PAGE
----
The Eurozone is edging toward a financial abyss. China and the BRICs could contribute to a solution, but only through compromise.
Recently, the President of the European Commission (EC) Jose Manuel Barroso warned of a crash that would instantly wipe out half of the value of Europe’s economy, plunging the continent into a depression as deep as the 1930s slump.
It was a serious warning, and it was too little too late.
Today, the EU and China are each other’s largest trading partners. In the Western media, China is often portrayed as awash with cash, primarily due to its large $3.2 trillion foreign exchange reserves.
China’s reserves are for the most part invested in long-term sovereign debt instruments. However, China and the BRICs could be part of a solution. That, however, requires compromise.
The Eurozone’s Expectations
In the past, the Eurozone problems were resolvable because the peripheral countries – Greece, Ireland, and Portugal – each represented less than 3 percent of the Eurozone economy. However, if Spain or Italy, the two major “too big to fail” economies, fail to raise money at reasonable interest rates, the G20 will be forced to lead a coordinated response, to avoid the adverse consequences on the world economy.
Just a few months ago, former Premier Silvio Berlusconi claimed there was no crisis in Italy, but even he had to accept a highly intrusive IMF monitoring of his government’s promised reforms. That, however, is far from enough.
While we should still be mindful of the brutal historical legacy of European colonialism, contemporary Europe has played a vital role for and in the BRICs, vis-à-vis trade and investment, science and technology, finance as well as aid and assistance. In the long-term, the European markets and industries will continue to play a vital role for the BRICs.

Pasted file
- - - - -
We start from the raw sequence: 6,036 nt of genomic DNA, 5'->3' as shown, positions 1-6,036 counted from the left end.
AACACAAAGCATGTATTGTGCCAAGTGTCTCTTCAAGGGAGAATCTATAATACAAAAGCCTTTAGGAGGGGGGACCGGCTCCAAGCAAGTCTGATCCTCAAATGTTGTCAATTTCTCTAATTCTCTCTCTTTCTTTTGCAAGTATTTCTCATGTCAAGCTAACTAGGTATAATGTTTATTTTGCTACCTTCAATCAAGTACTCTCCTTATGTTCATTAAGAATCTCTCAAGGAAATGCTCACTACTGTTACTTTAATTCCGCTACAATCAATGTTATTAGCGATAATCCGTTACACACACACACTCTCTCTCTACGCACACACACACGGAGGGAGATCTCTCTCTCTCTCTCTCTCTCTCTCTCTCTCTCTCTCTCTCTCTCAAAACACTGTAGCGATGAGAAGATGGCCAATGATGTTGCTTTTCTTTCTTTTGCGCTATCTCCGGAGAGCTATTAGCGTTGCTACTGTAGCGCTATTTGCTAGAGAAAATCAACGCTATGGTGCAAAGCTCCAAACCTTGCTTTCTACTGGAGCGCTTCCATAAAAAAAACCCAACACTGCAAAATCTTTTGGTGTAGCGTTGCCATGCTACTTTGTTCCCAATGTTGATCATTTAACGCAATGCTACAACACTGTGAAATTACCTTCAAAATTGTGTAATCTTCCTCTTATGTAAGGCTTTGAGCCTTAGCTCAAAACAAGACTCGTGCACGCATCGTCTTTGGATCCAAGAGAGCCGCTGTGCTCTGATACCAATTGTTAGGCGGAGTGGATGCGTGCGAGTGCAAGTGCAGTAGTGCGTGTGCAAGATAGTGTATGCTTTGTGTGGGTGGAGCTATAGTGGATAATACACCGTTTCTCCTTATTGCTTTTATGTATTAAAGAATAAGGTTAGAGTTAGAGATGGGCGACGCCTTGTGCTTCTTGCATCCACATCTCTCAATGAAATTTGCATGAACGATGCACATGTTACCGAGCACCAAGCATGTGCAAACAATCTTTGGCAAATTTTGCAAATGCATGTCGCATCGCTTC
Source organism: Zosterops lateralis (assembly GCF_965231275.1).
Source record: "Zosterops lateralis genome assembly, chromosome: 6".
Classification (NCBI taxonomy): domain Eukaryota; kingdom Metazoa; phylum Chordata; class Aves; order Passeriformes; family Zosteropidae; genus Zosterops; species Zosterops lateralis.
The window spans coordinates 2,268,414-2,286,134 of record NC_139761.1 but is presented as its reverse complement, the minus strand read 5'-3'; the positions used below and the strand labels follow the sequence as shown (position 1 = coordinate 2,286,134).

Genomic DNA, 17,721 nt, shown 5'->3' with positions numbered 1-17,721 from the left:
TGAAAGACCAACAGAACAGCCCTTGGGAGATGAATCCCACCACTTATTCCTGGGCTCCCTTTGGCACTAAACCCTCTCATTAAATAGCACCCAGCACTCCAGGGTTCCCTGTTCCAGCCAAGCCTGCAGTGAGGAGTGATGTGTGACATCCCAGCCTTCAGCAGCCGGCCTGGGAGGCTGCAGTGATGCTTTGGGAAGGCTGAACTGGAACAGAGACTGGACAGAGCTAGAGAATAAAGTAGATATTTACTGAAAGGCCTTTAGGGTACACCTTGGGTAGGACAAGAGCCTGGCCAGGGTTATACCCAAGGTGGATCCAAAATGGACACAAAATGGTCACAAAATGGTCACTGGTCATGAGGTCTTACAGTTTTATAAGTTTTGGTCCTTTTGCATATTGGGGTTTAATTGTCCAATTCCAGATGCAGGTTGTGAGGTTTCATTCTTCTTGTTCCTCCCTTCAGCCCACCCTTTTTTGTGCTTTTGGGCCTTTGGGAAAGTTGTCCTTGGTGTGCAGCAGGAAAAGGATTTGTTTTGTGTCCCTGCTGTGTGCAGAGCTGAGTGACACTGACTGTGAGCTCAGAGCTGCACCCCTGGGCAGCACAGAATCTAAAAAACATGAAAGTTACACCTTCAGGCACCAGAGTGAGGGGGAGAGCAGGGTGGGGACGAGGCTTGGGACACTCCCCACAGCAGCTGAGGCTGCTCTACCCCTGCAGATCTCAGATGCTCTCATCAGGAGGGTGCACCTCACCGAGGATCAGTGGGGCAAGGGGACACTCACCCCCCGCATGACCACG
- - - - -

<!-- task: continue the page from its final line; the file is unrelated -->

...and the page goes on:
China had already bought billions of euros’ of Eurozone bonds from Greece, Ireland, Italy, Portugal and Spain. In addition, investors from China and Hong Kong bought 6 percent of the €5 billion initial issuance of the EFSF benchmark bond in January 2011.
Earlier in the year, China signed multibillion dollar agreements with debt-ridden Spain to invest in projects ranging from energy to banking and oil. China has also agreed to enter into numerous business contracts with Greece, the most severely affected European country.
Naturally, Europe would like to see China, along with the BRICs, as the white knight. However, the bond market channel presents rising risks. According to a recent IMF report, half of the €6.5 trillion stock of government debt issued by euro area governments is showing signs of heightened credit risk.
The China/BRICs Realities
In the Western media, China is often portrayed as awash with cash, primarily due to its large $3.2 trillion foreign exchange reserves. Nonetheless, China’s reserves are for the most part invested in long-term sovereign debt instruments, with around 60-65 percent in U.S. dollar instruments, 20-25 percent in euro assets, and the remainder split between other currencies. Only a small fraction is held in highly liquid short-term paper.